Attending Hofstra games for me still remains the best sports buy in the New York Metropolitan area; its’s even cheaper than going to the movies.  There is ample free parking, easy access in and out of the Mack Sports Complex, the concession stands are not a rip-off ($3.50 for a dog, $3.00 for a soda, etc.), and there isn’t a bad seat in the house.  Did I mention that its $6 for seniors and children, and the whole exciting atmosphere is conducive to family attendance?  I don’t think this is an exaggeration, but almost every home game last year turned out to be a thriller.  It was raw excitement.  Share it with someone you care about.

 

In the meantime, my Basketball Coaching 101 book is still out in the marketplace at either amazon.com or createspace.com for $17.95.  It makes an excellent New Year’s/post-Christmas gift.  Consider buying the book – I really do need the royalty money to help subsidize my gambling habits.

 

Visit the author at:

www.theodorenewsletter.com or on his Facebook page at Basketball Coaching 101

 

NEXT POSTINGS:

 

FEBRUARY 1:          On Purely Chaste, Pristine, and Random Thoughts XXIV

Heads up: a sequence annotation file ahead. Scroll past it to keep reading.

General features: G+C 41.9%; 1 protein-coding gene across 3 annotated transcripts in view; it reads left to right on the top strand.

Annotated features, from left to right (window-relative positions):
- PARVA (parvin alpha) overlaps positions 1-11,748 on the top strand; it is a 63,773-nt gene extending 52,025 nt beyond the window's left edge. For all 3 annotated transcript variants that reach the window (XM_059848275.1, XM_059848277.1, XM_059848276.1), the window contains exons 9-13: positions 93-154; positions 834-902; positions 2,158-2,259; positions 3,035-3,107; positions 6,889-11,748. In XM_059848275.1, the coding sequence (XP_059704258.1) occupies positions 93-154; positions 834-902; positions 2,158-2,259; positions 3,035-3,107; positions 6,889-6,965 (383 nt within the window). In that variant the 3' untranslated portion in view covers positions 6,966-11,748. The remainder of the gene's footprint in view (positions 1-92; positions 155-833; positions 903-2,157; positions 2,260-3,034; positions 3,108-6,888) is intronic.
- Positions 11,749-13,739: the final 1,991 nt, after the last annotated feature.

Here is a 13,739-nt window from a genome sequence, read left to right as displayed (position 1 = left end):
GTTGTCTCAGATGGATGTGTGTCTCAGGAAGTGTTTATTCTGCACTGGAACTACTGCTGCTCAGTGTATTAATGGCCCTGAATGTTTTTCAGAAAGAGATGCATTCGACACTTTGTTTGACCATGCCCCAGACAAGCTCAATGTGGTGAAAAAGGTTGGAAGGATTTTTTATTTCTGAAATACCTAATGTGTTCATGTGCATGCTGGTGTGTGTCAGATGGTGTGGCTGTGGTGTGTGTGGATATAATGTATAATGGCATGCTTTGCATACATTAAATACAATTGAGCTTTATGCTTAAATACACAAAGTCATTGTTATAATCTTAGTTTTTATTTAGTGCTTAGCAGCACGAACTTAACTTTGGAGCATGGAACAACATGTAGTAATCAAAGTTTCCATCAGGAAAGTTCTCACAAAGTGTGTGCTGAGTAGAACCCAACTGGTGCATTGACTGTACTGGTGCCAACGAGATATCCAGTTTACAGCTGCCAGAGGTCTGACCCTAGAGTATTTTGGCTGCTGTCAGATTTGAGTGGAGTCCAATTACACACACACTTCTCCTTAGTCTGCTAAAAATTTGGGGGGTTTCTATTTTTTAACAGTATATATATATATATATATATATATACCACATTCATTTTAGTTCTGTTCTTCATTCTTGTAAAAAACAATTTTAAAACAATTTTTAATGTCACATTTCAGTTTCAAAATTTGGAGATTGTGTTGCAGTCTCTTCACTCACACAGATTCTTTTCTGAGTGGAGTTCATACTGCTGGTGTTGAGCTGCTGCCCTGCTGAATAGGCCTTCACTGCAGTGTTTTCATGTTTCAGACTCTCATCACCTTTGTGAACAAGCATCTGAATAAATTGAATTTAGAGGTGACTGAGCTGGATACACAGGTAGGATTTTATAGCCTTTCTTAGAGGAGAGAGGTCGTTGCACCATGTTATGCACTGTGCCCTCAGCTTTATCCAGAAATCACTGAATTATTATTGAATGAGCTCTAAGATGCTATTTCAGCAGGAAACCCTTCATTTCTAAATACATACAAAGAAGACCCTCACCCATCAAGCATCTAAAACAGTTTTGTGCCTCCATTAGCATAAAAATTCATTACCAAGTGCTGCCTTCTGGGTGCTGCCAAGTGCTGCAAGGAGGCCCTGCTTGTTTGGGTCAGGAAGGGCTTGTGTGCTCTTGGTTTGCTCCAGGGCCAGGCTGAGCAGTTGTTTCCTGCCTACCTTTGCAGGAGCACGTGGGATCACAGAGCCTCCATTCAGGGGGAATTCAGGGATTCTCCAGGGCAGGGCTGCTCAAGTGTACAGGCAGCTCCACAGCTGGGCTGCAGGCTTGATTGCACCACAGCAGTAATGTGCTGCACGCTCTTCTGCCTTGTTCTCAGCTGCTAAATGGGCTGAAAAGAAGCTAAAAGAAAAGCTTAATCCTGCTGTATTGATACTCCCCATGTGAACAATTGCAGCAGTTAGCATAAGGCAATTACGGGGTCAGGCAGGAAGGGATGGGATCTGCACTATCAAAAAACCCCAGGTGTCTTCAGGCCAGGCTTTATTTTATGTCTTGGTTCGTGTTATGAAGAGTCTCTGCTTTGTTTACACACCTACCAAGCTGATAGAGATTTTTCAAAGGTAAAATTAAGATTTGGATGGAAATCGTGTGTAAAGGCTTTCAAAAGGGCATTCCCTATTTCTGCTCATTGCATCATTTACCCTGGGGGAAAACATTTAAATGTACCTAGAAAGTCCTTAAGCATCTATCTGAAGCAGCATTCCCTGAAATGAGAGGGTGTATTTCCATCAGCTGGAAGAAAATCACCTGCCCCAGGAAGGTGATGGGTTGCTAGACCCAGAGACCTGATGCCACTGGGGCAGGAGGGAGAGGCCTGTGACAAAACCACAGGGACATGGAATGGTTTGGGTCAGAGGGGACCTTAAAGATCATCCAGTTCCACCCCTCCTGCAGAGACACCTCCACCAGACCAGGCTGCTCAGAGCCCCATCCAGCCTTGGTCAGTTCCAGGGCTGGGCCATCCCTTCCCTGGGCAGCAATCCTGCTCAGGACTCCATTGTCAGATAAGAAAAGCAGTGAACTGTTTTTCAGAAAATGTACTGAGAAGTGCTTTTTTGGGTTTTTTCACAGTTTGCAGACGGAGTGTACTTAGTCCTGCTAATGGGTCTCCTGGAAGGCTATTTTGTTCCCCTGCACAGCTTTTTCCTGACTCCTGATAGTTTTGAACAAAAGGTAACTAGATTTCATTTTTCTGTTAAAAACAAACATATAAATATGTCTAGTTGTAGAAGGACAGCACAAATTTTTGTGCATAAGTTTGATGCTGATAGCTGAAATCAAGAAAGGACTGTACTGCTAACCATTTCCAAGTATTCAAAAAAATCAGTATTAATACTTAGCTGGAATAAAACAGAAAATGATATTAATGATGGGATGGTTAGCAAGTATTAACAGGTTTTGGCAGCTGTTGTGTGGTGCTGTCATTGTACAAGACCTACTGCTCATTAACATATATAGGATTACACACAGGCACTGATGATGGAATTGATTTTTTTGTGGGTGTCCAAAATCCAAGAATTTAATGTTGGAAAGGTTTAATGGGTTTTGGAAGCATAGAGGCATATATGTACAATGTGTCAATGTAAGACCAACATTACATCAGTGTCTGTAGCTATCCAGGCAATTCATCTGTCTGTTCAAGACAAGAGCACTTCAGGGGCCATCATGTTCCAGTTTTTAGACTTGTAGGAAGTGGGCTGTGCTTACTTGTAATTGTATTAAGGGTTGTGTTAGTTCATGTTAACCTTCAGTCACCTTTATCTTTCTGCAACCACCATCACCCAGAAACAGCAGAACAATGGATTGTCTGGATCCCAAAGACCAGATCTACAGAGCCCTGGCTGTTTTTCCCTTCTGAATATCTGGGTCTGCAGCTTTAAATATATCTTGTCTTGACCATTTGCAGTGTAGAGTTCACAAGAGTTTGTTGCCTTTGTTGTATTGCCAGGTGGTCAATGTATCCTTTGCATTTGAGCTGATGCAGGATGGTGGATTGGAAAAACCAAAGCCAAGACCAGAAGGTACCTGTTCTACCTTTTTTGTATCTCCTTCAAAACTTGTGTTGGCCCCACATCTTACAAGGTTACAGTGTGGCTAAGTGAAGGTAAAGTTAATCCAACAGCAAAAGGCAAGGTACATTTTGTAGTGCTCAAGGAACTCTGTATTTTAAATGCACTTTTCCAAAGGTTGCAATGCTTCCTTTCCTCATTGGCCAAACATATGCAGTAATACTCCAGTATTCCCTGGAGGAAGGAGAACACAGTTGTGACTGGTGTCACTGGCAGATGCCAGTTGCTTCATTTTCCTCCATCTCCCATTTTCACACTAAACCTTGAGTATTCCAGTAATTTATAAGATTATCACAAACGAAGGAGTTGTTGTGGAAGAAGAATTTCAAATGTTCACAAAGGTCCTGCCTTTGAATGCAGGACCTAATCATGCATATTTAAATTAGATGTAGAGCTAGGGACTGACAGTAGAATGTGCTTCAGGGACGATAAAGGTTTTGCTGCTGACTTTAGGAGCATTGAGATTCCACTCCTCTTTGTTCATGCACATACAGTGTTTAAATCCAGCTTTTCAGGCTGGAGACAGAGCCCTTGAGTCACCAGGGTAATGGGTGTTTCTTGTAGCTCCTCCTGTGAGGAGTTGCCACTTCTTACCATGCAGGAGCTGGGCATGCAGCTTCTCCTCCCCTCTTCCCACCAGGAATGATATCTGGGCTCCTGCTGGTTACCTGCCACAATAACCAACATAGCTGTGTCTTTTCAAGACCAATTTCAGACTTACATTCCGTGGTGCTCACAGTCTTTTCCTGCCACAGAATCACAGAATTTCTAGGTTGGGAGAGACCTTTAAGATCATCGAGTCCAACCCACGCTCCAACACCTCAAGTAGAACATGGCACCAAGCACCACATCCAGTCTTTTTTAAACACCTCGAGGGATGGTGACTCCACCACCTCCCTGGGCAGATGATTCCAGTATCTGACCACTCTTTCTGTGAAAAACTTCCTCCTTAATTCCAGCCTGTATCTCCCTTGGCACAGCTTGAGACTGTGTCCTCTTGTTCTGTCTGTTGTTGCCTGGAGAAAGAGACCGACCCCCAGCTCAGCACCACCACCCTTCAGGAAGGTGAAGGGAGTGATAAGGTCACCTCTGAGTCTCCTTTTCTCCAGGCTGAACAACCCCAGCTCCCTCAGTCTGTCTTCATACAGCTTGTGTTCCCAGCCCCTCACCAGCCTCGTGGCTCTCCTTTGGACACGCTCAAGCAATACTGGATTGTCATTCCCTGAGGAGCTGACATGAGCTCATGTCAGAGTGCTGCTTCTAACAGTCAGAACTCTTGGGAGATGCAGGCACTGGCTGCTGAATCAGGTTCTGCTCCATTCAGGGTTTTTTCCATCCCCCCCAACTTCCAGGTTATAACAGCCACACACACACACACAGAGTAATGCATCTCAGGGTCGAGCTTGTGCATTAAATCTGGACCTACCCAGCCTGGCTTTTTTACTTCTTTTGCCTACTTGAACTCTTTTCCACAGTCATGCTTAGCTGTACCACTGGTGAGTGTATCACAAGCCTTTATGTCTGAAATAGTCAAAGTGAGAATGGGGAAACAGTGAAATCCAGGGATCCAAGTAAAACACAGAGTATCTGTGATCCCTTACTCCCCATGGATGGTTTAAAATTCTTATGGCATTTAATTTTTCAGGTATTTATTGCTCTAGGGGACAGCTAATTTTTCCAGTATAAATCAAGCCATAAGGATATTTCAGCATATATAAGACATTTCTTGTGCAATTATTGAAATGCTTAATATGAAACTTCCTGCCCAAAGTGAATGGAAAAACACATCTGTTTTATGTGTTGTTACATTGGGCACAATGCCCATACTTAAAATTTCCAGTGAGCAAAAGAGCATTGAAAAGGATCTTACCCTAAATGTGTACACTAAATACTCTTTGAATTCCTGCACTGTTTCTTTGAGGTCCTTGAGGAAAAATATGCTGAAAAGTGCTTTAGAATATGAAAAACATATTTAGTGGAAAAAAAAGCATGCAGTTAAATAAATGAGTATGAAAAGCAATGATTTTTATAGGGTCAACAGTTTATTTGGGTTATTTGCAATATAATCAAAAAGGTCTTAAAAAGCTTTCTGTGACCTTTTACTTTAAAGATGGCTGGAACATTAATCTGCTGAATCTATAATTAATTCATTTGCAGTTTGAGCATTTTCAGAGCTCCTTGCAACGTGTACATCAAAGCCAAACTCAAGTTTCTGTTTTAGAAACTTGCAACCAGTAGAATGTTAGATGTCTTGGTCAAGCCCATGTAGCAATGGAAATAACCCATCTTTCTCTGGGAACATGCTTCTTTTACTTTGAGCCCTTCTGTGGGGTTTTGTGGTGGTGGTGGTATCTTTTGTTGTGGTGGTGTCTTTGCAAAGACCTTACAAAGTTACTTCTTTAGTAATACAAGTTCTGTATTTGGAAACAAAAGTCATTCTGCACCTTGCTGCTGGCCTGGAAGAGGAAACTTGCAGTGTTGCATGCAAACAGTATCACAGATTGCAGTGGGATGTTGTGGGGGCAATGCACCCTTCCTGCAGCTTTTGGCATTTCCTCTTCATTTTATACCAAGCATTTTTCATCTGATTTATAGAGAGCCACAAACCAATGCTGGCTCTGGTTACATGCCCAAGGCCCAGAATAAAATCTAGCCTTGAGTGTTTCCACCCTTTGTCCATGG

MARCH 1:                 On the Ideal Diet—That Works

 

 


ON THE NESMITH BASKETBALL HALL OF FAME

September 1, 2016

September 1, 2016      

I always wanted to go to the basketball Hall of Fame (HOF) in Springfield, MA.  Well, it all came to be this winter on Wednesday (February 23) when we (along with another couple) drove up to Springfield on Tuesday in weather that could best be described as a snowy-wintry mix.  The 135 mile trip took 3 hours.  What follows are my edited transcribed notes on the trip.

 

  1. All basketball fans should visit the HOF.
  2. All non-basketball fans should visit the HOF at least once.
  3. If you plan to stay/sleep over, as opposed to a day trip, I suggest staying at the Hilton, which is immediately adjacent to the HOF.  Also, consider the package deal that includes admission and breakfast for 2.  It’s a beautiful hotel and worth the price.
  4. The HOF is 3-stories high.  The third floor contains photographs and writings of all the members of the HOF.  I was shocked at some who are members and some of whom are not members.
  5. One floor down is where you want to spend most of your time.  Here, you will find lots of goodies: early history, old-timers, stars of yesteryear, today’s heroes, the media, coaches, administrators, referees, the various conferences, etc.  There were guides there to keep the conservation flowing.  One guide – who never played basketball – had to be nearly 100 years old but lived in the area, was a riot.
  6. A basketball court is located on the bottom/first floor.  Your author’s 2-handed fowl shot of yesteryear went 10 for 25 despite shooting around 80% during earlier days.  My low times have changed.  Incidentally, your author was nicknamed “The Judge” during those earlier years because he spent so much time on the bench.